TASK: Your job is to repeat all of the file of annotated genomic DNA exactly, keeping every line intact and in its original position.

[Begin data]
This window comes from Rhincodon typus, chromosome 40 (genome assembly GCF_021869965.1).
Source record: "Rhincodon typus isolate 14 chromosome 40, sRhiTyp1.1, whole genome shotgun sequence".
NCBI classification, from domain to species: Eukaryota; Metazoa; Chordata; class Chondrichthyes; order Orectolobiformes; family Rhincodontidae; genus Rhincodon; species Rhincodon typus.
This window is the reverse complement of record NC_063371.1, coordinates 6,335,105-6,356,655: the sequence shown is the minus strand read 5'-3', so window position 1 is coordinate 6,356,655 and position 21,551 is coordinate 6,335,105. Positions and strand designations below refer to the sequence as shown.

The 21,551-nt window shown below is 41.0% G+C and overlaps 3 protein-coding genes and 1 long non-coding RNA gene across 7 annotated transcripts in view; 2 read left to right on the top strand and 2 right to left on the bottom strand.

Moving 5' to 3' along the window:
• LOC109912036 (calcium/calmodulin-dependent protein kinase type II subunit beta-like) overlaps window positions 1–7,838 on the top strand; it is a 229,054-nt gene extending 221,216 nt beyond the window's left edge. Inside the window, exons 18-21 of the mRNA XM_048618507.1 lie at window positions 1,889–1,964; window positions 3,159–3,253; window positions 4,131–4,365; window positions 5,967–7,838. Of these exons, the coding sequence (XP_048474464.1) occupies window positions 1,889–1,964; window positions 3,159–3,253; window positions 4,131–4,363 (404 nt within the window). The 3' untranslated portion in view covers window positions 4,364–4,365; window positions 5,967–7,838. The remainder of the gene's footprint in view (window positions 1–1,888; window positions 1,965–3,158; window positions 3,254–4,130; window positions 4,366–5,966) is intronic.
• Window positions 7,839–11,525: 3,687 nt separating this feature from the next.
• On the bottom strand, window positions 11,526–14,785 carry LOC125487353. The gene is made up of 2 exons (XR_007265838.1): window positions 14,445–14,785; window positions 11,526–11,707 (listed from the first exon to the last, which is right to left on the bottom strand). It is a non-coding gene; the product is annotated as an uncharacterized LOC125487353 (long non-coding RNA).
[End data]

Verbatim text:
This window comes from Rhincodon typus, chromosome 40 (genome assembly GCF_021869965.1).
Source record: "Rhincodon typus isolate 14 chromosome 40, sRhiTyp1.1, whole genome shotgun sequence".
NCBI classification, from domain to species: Eukaryota; Metazoa; Chordata; class Chondrichthyes; order Orectolobiformes; family Rhincodontidae; genus Rhincodon; species Rhincodon typus.
This window is the reverse complement of record NC_063371.1, coordinates 6,335,105-6,356,655: the sequence shown is the minus strand read 5'-3', so window position 1 is coordinate 6,356,655 and position 21,551 is coordinate 6,335,105. Positions and strand designations below refer to the sequence as shown.

The 21,551-nt window shown below is 41.0% G+C and overlaps 3 protein-coding genes and 1 long non-coding RNA gene across 7 annotated transcripts in view; 2 read left to right on the top strand and 2 right to left on the bottom strand.

Moving 5' to 3' along the window:
• LOC109912036 (calcium/calmodulin-dependent protein kinase type II subunit beta-like) overlaps window positions 1–7,838 on the top strand; it is a 229,054-nt gene extending 221,216 nt beyond the window's left edge. Inside the window, exons 18-21 of the mRNA XM_048618507.1 lie at window positions 1,889–1,964; window positions 3,159–3,253; window positions 4,131–4,365; window positions 5,967–7,838. Of these exons, the coding sequence (XP_048474464.1) occupies window positions 1,889–1,964; window positions 3,159–3,253; window positions 4,131–4,363 (404 nt within the window). The 3' untranslated portion in view covers window positions 4,364–4,365; window positions 5,967–7,838. The remainder of the gene's footprint in view (window positions 1–1,888; window positions 1,965–3,158; window positions 3,254–4,130; window positions 4,366–5,966) is intronic.
• Window positions 7,839–11,525: 3,687 nt separating this feature from the next.
• On the bottom strand, window positions 11,526–14,785 carry LOC125487353. The gene is made up of 2 exons (XR_007265838.1): window positions 14,445–14,785; window positions 11,526–11,707 (listed from the first exon to the last, which is right to left on the bottom strand). It is a non-coding gene; the product is annotated as an uncharacterized LOC125487353 (long non-coding RNA).